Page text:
15. szolr macrumors 6502

    Jul 27, 2011
    London, UK
    1) Again, just to emphasise, the base entry iMac is pretty powerful by any standards-quad core, AMD graphics, 512 MB VRAM etc.

    2) I'd recommend you upgrade the hard drive to start with if you can through Apple's online customisation.

    4) Easy to transfer your whole iTunes library with personal settings between 2 computers-just copy the whole iTunes folder to a external drive and then copy onto the new iMac in the Music folder.

    5) Garageband should do nicely. If you want to upgrade later to Logic do, but I'd wait and see if Logic Pro X materialises as if it unifies the current Express and Pro versions like FCP X did with Final Cut it should be a slick piece of software and an easy step up from Garageband.

    Oh, and there's 1 more thing... Enjoy your experience with a new Mac. :cool: :D
  16. bwhinnen macrumors 6502

    Apr 15, 2010
    San Diego
    I just did this recently for my wife, although we went the next 21.5" model up from base, so started with the 1TB HDD, however the custom build option on the online store is fantastic for things like this, worth doing up front.

    External drives are easy to hook up. If you do not need to share the external drive with Windows based machines just reformat it as HFS+ (using Disk Utility under Utilities), if you need to share with Windows you can purchase something like Paragon NTFS which will allow read and write to NTFS drives and works well.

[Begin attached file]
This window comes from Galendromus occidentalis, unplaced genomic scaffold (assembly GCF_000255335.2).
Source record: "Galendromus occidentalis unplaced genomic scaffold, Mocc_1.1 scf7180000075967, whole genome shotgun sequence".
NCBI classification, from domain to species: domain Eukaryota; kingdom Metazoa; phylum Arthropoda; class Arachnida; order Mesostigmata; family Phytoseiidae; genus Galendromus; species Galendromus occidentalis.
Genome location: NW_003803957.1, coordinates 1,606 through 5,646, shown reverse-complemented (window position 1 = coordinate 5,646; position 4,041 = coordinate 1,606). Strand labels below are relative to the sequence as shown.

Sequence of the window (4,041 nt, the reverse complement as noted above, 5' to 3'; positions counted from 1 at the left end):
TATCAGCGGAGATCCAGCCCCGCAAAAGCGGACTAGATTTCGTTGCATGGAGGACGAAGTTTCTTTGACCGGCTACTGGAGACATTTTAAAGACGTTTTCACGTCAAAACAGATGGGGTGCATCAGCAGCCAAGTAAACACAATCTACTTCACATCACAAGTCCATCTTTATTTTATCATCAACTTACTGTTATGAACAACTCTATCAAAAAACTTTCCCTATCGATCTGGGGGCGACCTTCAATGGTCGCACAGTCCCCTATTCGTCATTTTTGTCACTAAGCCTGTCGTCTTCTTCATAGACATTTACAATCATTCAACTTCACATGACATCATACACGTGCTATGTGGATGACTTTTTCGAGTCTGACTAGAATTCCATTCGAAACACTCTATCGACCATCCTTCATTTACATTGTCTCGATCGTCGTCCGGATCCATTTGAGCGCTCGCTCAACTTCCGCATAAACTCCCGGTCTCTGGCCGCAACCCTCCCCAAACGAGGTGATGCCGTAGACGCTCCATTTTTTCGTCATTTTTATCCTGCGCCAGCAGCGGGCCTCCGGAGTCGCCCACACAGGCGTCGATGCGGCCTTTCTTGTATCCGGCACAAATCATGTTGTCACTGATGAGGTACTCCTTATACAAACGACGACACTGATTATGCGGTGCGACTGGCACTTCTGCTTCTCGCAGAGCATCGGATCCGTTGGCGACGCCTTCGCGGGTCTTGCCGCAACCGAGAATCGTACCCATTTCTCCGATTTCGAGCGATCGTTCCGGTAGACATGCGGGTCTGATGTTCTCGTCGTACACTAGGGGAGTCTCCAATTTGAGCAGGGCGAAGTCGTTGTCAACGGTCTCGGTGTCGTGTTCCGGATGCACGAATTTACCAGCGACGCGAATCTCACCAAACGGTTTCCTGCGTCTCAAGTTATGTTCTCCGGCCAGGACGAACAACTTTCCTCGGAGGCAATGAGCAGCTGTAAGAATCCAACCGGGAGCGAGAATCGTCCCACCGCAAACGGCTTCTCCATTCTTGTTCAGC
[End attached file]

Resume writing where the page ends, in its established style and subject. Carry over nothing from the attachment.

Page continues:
With the migration I just transferred the iTunes folder as described above straight over from the PC to the iMac and it worked well, the only issue I had was having to re-find the songs as I store the music on a NAS, but that was still a no-brainer :)

    You can get a Mini DP to HDMI adapter that plugs into the Thunderbolt port on the back, this can then use a standard HDMI to HDMI cable to connect to the Samsung LED I do this with my MacBook Air.

    Above all enjoy your experience, I know my Wife is pretty smitten by her iMac and is now using it as well as she ever used Windows on her PC.
  17. Lankyman macrumors 68000

    May 14, 2011
    Whenever I see something similar to the above quote I worry and question whether a user will be any happier or more proficient whatever computer system they use.

    N.B. With the increasing popularity of Mac's comes the inevitable interest from the criminal fraternity - it's already happening. With that in mind I am now using Sophos Free AV for Mac. There's no such thing as a maintenance free computer.
  18. sandimacd, Nov 6, 2011
    Last edited: Nov 6, 2011

    sandimacd macrumors regular


    Nov 17, 2010
    Hard drive upgrade

    My 2008 MACs only had 300-500 GB internal upgraded HD. That was more than adequate for 3-4 user accounts. I set up one Test Admin account and a user account. After running for about 6 weeks I learned the MAC architecture and variances and how I had really wished to establish file organization. I am the the type of PC person that controlled File Management in detail with back up NAS. So after 6 weeks I backed up using Good Sync for Mac (didnt like giving control over to Time Machine) and I reinstalled MAC OS (did not archived, clean install). After 3 years still have 200-400 GB free.
    During the new install I then set my user account as an admin account. I then added my spouse as a user and set up a user account for our grandson who visits. And added a guest user account.
    I keep all MACs and PCs in sync using Good Sync. I back up w Good Sync to an EXT HD. Time Machine uses way to much GB and slows down processor. TM takes hours compared to minutes using GS. Since all my docs and files are not stored on the MAC (just apps) TM is something I don't need. My NAS docs are backed up off site.